In my manuscript, the fictional hostess, Lady Louisa Lansdowne, has the privilege of holding the inaugural event of the Season. Louisa has little regard for the house’s political history even though it witnessed the final negotations that confirmed a Nation’s independence. She is more concerned that her balls are well-attended and therefore is thrilled when Lord Griffin Montgomery arrives at her party. Now she is assured her ball will be the premiere event for every eligible, unmarried female for many Seasons to come.
Lord Griffin Montgomery rarely attends ton parties, you see.
This post is the beginning of several in a series that tours this magnificent home.
Lansdowne House was built upon real estate sold off by Lord Berkeley’s widow in the eighteenth century. The third Earl of Bute purchased the south side of the square that took her husband’s name. Lansdowne House was built according to Robert Adam’s 1761 design and was largely completed by 1768. By then Lord Bute had thrown in the towel and the house was finished under the ownership of another British prime minister, Lord Shelburne, whose name graced the house for a time until his lordship was granted the marquisate of Lansdowne.
Lansdowne House was built according to Adam’s predeliction for ‘movement,’ a term which refers to the diversity of form throughout the building, inside and out. One can see from the black and white photograph several elements: the rusticated (dare we say, Tuscan?) ground floor topped by the classical coolness of the Palladian pediment and the portico with its Ionic pillars. The pavilions on either side were placed forward, giving the mansion an assertive, yet graceful presentation:
“This august edifice…unites at once the gay, the elegant and the grand.”
—James Ralph, A Critical Review of the Publick Bulidings: Statues and Ornaments in, and about London and Westminster
The odd thing about Lansdowne House is its placement. It does not face Berkeley Square (note the arrow in the adjacent map and the circular front drive), having been situated in such a way as to present its side to the park. This configuration was to allow the Dukes of Devonshire to have an unobstructed view of the square from their London mansion situated to the south-east (in red). Lansdowne House was therefore allowed a massive front garden, an advantage few others in the great metropolis had. Indeed, walkers in Berkeley Square were excused from assuming they were in the country when walking past Lansdowne House, peering through the iron gates at a drive that disappeared into carefully tended landscape. The only evidence of a building beyond was its exquisite pediment rising above the trees.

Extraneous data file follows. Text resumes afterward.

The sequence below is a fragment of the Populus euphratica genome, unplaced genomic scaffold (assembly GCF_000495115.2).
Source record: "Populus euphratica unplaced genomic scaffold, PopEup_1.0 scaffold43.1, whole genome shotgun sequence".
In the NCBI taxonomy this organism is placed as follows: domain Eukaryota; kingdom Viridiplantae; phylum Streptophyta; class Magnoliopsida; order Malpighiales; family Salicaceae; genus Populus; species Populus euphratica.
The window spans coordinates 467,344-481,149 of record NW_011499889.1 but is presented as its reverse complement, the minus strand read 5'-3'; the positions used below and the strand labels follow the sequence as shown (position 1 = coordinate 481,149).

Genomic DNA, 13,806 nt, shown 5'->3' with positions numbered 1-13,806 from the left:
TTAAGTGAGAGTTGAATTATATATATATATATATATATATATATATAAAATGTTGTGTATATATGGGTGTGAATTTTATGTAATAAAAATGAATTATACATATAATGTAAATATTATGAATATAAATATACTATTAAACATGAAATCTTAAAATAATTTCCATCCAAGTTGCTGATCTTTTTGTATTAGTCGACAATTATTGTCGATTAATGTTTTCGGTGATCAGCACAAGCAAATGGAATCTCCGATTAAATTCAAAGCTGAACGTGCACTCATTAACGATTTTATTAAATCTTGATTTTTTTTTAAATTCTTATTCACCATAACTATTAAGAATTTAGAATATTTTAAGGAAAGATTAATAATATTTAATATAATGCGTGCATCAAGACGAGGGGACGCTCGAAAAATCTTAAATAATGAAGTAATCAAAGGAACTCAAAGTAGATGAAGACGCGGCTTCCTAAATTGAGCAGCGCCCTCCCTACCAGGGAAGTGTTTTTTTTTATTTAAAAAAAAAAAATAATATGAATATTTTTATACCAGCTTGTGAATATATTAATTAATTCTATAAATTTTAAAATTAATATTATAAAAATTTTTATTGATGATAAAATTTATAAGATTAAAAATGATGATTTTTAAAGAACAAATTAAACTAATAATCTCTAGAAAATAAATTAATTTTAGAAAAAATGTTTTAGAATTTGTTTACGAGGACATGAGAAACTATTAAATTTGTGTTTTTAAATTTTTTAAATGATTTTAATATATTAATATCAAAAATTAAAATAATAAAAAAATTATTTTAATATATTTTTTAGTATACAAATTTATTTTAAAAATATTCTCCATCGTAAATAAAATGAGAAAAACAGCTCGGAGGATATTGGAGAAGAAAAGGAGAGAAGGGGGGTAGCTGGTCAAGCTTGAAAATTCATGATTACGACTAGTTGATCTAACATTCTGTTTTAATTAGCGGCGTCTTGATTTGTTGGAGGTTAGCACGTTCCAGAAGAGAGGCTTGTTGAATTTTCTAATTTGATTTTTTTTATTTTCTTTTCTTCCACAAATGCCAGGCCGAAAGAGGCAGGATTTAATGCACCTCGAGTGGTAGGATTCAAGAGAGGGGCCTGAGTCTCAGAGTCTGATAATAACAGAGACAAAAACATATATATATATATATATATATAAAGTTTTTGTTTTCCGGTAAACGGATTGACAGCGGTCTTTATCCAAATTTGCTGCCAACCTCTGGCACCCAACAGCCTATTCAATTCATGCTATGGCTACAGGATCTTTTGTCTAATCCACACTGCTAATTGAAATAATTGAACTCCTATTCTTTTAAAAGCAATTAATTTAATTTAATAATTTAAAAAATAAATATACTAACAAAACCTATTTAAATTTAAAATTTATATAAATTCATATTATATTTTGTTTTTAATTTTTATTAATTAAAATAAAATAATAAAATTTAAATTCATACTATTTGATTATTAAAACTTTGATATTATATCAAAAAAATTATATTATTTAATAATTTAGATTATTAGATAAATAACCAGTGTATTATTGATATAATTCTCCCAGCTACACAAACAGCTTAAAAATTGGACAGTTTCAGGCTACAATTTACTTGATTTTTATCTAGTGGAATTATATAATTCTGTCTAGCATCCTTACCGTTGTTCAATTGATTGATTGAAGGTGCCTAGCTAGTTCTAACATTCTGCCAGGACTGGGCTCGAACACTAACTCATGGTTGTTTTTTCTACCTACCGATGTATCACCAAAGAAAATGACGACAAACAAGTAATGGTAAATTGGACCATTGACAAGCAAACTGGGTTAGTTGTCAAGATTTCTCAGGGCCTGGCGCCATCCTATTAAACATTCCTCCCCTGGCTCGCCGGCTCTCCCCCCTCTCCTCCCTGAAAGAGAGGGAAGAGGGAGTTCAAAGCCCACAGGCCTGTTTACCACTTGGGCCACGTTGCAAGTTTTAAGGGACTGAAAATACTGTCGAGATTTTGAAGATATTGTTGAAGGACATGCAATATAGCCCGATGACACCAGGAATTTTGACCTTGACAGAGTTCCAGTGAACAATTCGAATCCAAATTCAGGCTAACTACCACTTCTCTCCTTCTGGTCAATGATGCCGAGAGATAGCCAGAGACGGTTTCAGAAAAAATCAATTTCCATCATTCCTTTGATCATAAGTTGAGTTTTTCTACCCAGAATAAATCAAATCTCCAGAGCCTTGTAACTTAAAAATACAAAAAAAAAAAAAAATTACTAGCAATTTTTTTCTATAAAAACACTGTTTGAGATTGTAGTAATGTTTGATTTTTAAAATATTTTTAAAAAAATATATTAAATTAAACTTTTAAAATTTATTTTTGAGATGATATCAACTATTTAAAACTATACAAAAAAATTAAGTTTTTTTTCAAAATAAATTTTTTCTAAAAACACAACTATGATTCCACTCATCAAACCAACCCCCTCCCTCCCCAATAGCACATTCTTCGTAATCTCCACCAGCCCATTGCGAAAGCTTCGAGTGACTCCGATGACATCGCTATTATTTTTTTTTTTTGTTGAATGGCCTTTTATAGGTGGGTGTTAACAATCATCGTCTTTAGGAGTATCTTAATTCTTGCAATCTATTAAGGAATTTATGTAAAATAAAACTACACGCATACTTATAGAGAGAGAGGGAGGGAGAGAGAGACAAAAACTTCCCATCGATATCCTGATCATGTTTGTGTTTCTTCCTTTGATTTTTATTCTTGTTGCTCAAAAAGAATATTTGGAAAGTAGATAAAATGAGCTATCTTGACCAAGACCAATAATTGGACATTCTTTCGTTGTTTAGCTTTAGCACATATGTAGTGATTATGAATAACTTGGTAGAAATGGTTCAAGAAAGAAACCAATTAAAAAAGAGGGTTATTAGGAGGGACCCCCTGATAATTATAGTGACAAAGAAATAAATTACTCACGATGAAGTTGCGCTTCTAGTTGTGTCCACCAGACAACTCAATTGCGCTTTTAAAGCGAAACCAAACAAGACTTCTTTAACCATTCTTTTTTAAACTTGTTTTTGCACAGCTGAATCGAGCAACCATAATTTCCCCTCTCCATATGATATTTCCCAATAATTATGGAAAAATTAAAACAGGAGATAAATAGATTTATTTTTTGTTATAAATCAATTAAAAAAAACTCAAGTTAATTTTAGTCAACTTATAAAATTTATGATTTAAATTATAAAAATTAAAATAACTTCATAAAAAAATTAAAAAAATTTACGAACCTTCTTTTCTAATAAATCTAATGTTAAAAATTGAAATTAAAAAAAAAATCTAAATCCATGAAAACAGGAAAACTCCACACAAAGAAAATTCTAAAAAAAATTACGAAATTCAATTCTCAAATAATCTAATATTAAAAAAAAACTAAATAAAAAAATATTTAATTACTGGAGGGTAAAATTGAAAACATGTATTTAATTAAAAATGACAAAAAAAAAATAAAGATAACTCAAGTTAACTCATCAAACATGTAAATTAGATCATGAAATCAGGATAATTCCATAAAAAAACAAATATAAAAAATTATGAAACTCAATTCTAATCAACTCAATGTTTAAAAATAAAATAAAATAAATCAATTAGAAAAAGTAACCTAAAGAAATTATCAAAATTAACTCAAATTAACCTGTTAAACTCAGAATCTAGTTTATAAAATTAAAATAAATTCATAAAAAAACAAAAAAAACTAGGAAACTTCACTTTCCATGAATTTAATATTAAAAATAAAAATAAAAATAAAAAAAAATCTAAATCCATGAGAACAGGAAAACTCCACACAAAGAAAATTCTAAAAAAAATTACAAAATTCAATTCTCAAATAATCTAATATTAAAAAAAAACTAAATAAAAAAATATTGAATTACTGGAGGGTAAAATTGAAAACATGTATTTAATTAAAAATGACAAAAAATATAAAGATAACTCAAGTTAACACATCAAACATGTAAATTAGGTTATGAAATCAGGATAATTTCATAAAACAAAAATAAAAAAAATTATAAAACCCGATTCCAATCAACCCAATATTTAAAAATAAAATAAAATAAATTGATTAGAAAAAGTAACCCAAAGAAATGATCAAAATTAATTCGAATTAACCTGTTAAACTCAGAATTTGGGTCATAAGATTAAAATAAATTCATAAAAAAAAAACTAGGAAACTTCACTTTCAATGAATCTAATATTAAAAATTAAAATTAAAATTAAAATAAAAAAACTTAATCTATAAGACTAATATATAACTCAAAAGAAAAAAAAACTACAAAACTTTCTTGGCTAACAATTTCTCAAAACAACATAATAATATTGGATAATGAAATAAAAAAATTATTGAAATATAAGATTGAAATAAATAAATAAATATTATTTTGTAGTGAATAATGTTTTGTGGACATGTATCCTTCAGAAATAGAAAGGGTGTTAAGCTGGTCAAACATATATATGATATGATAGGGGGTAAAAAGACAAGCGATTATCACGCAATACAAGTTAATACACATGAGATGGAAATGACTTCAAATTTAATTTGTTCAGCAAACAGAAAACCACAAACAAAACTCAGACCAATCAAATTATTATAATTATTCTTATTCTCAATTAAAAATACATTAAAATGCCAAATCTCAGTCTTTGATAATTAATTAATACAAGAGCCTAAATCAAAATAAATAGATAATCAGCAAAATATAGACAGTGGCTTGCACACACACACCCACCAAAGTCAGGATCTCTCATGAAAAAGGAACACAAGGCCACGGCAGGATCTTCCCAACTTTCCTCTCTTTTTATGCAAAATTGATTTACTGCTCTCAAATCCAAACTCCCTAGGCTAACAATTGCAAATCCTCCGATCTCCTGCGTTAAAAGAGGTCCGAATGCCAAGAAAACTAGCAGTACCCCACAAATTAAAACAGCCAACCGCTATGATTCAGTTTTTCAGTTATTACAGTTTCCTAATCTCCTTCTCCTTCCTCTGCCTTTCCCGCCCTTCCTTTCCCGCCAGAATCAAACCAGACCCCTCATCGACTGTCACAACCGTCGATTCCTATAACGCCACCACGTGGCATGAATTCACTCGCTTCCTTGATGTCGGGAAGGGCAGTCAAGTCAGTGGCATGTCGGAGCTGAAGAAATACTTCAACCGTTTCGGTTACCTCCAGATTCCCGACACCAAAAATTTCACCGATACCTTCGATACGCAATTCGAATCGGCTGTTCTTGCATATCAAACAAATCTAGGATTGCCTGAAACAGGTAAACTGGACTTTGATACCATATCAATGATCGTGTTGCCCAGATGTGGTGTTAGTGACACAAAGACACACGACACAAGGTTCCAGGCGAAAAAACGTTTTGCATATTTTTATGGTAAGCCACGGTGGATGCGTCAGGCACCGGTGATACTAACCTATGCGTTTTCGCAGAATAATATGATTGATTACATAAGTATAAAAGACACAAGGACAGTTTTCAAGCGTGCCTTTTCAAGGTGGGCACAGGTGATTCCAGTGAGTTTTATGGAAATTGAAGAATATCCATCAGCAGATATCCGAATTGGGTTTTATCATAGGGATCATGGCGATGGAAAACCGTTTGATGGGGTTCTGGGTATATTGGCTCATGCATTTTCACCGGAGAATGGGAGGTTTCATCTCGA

This quality was also very nearly the downfall of Lansdowne House.
In the Great Depression, the London council with authority over Berkeley Square determined that a road linking Curzon Street to the square was sorely needed. The line of houses known as Bolton Row, where Henry James’ sister and other intellectual luminaries had resided, was demolished. But this was not enough. The road was extended through Lansdowne’s front garden and Fitzmaurice Place was created in front of the mansion. To accommodate the new street and buildings, Lansdowne House had to be moved back forty feet. The only solution, short of destroying the house, was to remove all the front rooms and reconstruct the facade on the truncated building.
Some of these front rooms were among the finest designs of Robert Adams in England. The mutilation of Lansdowne House meant that they must go. And so they went–to far-flung places.
Now that’s cutting off your nose to spite your face.